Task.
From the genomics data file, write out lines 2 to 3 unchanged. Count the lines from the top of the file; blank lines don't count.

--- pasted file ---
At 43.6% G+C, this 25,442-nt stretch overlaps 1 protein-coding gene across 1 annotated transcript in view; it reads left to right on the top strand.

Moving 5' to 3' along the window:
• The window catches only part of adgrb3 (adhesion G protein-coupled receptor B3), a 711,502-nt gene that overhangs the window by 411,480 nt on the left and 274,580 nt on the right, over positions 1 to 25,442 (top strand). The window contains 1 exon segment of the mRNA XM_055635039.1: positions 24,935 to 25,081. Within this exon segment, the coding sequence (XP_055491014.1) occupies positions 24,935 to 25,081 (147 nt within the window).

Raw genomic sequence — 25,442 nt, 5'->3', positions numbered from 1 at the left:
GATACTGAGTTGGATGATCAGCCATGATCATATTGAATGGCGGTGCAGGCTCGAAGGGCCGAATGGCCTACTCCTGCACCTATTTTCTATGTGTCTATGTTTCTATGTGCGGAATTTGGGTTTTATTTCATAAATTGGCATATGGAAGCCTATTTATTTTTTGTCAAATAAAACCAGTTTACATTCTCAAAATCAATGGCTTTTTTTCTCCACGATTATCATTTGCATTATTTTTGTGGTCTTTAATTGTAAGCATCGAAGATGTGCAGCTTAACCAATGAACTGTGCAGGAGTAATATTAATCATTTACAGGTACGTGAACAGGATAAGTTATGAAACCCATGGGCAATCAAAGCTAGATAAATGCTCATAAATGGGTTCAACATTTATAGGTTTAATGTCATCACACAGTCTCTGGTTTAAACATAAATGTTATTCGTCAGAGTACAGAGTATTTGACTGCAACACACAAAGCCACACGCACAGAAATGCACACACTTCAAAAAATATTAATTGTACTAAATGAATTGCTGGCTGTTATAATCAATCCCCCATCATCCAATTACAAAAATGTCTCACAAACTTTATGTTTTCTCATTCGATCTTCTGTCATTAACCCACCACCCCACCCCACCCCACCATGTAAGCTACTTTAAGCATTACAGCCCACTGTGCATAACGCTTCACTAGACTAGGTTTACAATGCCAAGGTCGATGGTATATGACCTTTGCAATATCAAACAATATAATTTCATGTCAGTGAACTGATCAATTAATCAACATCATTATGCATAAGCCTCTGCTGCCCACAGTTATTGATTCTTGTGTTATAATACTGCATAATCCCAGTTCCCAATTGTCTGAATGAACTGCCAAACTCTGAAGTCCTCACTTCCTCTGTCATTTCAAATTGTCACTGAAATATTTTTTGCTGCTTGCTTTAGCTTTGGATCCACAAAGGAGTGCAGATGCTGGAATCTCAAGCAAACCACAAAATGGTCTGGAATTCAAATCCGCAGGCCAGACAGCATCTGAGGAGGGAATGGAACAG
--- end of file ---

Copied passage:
Moving 5' to 3' along the window:
• The window catches only part of adgrb3 (adhesion G protein-coupled receptor B3), a 711,502-nt gene that overhangs the window by 411,480 nt on the left and 274,580 nt on the right, over positions 1 to 25,442 (top strand). The window contains 1 exon segment of the mRNA XM_055635039.1: positions 24,935 to 25,081. Within this exon segment, the coding sequence (XP_055491014.1) occupies positions 24,935 to 25,081 (147 nt within the window).